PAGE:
No new drilling permits in GOM

Discussion in 'West Mall' started by smoke, Jun 3, 2010.

  1. smoke

    smoke 100+ Posts

    I discovered this morning that the MMS is currently not approving any drilling permits in the GOM, regardless of water depth. Originally, it had been everything deeper than 500' water depth was being rejected.

    When it rains, it pours.......

    I do not know of any timeline on how long this will last. The real fix is to budget the MMS properly so they can get the adequate personnel to regulate the industry.
  2. Horn6721

    Horn6721 10,000+ Posts

    I think this is known as not letting a crisis go to waste.
  3. Texas007

    Texas007 1,000+ Posts

    the funny thing is that the problem had not one thing to do with drilling, but hey lets not waste an opportunity to:
    1. drive up prices
    2. Use that as a reason we need cap and tax to get alternatives that do not work
    3. cost the oil indsutry millions
    4. put people out of work
    5. stop capital flow so we can further run our ****** economy into the ground

    Not only is there no new drilling, but existing projects that were being drilled have been orderd to stop which wastes money, puts workers out of jobs, etc. great response to a disaster in federal waters for which the government did not prepare even with a full intinerary of exactly what to do given them in 1994. They failed to have the equpiment, and personnell anywhere nearby to act in case something like this were to happen. Of couse given the impeccable safety record out there perhaps they just thought there was no reason to worry.

    MAROON 250+ Posts

    this will be devastating to many small businesses on the gulf coast that serve the offshore industry, including all the workers.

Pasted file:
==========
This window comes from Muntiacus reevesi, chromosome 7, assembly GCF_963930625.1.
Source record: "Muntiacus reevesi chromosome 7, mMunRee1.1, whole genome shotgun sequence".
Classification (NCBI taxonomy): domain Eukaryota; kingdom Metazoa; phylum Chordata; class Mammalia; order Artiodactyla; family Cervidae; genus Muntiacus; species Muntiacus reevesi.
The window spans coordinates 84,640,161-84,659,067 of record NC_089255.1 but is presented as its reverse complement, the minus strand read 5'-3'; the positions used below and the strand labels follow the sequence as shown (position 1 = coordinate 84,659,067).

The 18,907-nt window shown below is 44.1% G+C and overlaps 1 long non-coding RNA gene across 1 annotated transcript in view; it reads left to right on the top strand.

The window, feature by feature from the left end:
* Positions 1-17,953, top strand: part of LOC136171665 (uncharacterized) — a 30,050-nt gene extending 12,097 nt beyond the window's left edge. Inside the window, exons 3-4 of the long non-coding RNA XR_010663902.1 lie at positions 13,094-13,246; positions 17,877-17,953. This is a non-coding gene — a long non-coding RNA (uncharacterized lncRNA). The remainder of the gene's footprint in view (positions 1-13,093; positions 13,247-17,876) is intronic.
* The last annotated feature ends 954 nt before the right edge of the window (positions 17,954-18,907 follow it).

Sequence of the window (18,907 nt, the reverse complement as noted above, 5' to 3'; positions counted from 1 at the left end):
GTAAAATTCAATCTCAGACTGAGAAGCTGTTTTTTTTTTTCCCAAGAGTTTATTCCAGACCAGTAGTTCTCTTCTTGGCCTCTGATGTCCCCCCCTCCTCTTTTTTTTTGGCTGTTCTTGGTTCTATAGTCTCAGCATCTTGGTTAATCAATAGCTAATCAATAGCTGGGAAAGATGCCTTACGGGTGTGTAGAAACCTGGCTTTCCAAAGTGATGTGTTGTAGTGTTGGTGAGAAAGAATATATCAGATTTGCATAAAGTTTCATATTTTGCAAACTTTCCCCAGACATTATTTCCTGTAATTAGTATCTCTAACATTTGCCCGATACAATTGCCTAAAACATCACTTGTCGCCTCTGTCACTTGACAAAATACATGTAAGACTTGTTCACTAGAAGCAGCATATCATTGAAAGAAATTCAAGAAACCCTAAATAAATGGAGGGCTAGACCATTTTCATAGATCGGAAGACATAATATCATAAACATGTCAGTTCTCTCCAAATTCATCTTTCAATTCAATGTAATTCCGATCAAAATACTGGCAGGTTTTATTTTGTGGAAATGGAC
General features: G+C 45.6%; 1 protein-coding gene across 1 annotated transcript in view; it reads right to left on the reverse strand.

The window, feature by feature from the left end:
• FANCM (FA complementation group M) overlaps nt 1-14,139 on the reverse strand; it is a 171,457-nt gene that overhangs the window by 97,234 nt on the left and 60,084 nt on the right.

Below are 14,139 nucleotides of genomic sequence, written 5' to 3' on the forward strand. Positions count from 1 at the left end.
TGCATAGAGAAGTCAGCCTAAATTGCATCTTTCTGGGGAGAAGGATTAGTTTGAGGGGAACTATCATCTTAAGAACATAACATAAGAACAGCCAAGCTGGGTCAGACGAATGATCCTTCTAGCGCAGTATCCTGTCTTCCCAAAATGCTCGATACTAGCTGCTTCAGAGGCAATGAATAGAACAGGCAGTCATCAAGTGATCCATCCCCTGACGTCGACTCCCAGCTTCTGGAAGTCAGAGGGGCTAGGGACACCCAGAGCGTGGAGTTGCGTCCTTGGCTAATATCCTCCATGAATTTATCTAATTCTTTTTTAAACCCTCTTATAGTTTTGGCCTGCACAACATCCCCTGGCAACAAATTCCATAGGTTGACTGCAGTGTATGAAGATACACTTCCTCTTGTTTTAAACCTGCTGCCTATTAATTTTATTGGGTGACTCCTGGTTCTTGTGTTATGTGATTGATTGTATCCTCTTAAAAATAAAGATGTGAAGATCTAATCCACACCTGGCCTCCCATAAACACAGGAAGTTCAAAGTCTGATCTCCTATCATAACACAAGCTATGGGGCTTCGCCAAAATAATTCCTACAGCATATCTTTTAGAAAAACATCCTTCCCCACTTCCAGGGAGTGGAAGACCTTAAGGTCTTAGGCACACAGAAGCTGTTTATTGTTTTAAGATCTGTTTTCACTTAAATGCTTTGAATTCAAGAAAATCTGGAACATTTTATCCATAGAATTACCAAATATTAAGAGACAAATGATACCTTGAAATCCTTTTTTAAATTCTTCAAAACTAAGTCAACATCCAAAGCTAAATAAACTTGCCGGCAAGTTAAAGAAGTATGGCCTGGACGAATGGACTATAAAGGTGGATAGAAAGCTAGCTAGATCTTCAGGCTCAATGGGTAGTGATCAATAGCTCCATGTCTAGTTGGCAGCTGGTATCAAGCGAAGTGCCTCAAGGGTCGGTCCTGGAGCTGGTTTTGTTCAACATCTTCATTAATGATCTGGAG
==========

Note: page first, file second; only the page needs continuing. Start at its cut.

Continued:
so basically now, we'll have three industries killed - o&g, fishing, tourism.
  5. rivet

    rivet 500+ Posts

    Our gov't allowed a habitual violator (BP) to continue to operate despite WILLFUL disregard to regulations. Fines, probation, more fines did not deter BP from cheating. Once one studies the BP record, the Macondo disaster comes as no surprise and probably should have been expected.
    I have to say that our government is responsible for this oil disaster
    . The criminals (BP) have not been contained nor have they been rehabilitated. They are still running wild out there. Our government failed us again, miserably.

    Now what is our gov't doing? Stopping the better companies from drilling? No surprise. Jindal wrote a letter to Obama asking Obama to allow continued drilling. Jindal is suffering, not Obama.

    The Link
  6. PhantomHorn

    PhantomHorn 1,000+ Posts

    Also this morning CNBC announced oil inventories were over a million barrels below projected levels. Get ready for another price spike in our not to distant future.
  7. Longhorny630

    Longhorny630 1,000+ Posts

    Is it really that big of a tourism killer? None of the sights that I associate with Louisiana are it's coast line, they're all in the city where the water isn't (or usually isn't). It's all wetlands, terrible beaches, terrible waves, if anything they should try and use the oil as a tourism boost to get people to come look at the stuff.
  8. Roger

    Roger 1,000+ Posts

    Longhorny630, I think the hurt to tourism probably has more to do with Mississippi, Alabama, and Florida whose beaches are going to be less frequented in the next couple of months. As for Louisiana I think maybe the cost of seafood going up would potentially hurt their tourism in New Orleans.
  9. BrothaHorn

    BrothaHorn 1,000+ Posts

    Typical, punish everyone for 1 company's mistakes. I guess the president doesn't care about oil workers and the folks that depend on them. Also, the left is definitely going to use this to advance some kind of climate bill. We are so going to be fooked.
  10. Texas007

    Texas007 1,000+ Posts

    Wonder when Barack is going to give back his million from BP? Wait, i thought he said he didn't take money from "big oil". I also want to know why bush is blamed for katrina when that was a state issue to handle the evac, and not a fed issue until fema was involved after the storm, but when there is a catastrophe in federal waters where our government should be doing something the governor of the state impacted cannot even get a respones 36 days after requesting permission to build islands to protect those senstitive wildlife preserves on his coast. But yeah, stopping drilling is really going to help? What a freaking moron we have in charge.